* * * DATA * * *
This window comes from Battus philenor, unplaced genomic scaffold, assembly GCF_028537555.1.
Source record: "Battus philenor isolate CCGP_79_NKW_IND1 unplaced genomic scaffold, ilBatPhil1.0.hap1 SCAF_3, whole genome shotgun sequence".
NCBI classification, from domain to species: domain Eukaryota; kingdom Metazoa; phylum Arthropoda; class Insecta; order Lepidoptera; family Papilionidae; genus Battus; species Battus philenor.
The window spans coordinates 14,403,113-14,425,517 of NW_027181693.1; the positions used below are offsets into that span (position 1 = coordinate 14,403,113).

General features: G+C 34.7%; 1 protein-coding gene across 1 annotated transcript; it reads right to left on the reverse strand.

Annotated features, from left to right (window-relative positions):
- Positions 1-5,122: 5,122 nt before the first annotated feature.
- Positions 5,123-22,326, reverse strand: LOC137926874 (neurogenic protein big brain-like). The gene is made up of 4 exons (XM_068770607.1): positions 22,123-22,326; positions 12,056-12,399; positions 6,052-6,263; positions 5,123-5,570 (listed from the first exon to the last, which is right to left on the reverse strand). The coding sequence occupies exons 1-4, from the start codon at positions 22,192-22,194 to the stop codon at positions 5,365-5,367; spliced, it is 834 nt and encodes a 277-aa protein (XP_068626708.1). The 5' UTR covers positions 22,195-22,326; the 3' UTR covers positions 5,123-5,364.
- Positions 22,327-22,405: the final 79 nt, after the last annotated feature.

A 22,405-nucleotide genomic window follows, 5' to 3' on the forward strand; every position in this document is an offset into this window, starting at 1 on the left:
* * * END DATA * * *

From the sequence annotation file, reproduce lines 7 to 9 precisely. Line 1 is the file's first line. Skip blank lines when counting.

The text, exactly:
- Positions 1-5,122: 5,122 nt before the first annotated feature.
- Positions 5,123-22,326, reverse strand: LOC137926874 (neurogenic protein big brain-like). The gene is made up of 4 exons (XM_068770607.1): positions 22,123-22,326; positions 12,056-12,399; positions 6,052-6,263; positions 5,123-5,570 (listed from the first exon to the last, which is right to left on the reverse strand). The coding sequence occupies exons 1-4, from the start codon at positions 22,192-22,194 to the stop codon at positions 5,365-5,367; spliced, it is 834 nt and encodes a 277-aa protein (XP_068626708.1). The 5' UTR covers positions 22,195-22,326; the 3' UTR covers positions 5,123-5,364.
- Positions 22,327-22,405: the final 79 nt, after the last annotated feature.